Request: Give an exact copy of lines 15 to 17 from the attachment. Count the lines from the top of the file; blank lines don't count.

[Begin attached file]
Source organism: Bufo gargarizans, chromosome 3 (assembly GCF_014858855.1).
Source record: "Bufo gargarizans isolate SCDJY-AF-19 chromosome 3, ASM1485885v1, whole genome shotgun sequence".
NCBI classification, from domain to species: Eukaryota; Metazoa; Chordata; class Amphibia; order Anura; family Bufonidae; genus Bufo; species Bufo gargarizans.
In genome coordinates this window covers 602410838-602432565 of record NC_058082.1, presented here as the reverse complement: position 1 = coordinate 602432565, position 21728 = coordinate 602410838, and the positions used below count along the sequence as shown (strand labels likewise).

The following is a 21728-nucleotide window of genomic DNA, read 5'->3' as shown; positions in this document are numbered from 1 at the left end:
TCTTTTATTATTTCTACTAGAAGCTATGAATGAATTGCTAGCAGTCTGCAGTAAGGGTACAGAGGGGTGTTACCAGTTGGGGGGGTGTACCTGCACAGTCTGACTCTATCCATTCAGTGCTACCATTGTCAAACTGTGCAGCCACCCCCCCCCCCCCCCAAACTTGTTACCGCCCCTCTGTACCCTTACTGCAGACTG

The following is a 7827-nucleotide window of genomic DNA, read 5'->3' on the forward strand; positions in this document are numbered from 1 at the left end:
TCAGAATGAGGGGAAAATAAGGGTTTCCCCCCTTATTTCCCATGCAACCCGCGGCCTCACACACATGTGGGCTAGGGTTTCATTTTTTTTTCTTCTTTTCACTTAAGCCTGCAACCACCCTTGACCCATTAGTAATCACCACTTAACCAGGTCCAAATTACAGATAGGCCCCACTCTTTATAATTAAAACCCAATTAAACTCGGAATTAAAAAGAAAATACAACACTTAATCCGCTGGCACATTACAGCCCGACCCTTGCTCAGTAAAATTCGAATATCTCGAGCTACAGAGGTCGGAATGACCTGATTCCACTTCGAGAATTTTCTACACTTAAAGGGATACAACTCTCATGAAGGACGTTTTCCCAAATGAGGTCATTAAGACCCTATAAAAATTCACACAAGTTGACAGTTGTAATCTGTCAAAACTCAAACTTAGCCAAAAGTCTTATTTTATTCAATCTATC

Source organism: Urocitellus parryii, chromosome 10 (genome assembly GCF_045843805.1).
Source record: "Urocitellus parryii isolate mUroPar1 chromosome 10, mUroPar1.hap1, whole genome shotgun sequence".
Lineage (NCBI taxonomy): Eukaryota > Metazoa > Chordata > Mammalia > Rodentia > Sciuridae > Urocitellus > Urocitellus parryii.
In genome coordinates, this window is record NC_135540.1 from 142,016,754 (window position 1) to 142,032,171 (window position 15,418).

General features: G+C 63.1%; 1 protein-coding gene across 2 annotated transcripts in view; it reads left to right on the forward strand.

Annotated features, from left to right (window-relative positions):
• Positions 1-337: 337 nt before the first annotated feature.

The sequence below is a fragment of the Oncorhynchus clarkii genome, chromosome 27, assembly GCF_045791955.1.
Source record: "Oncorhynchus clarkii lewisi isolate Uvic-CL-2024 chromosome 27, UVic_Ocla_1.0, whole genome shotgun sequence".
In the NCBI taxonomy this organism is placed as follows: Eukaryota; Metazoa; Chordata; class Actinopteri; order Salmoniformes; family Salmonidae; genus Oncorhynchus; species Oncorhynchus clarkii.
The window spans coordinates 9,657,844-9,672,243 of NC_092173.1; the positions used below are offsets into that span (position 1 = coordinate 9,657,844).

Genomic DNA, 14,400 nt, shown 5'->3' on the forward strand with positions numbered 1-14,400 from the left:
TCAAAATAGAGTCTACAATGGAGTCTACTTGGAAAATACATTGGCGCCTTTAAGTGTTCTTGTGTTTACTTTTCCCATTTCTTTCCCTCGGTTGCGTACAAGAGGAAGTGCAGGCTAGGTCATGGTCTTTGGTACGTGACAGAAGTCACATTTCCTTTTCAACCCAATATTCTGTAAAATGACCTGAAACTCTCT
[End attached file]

• Positions 1-337: 337 nt before the first annotated feature.

The sequence below is a fragment of the Oncorhynchus clarkii genome, chromosome 27, assembly GCF_045791955.1.
Source record: "Oncorhynchus clarkii lewisi isolate Uvic-CL-2024 chromosome 27, UVic_Ocla_1.0, whole genome shotgun sequence".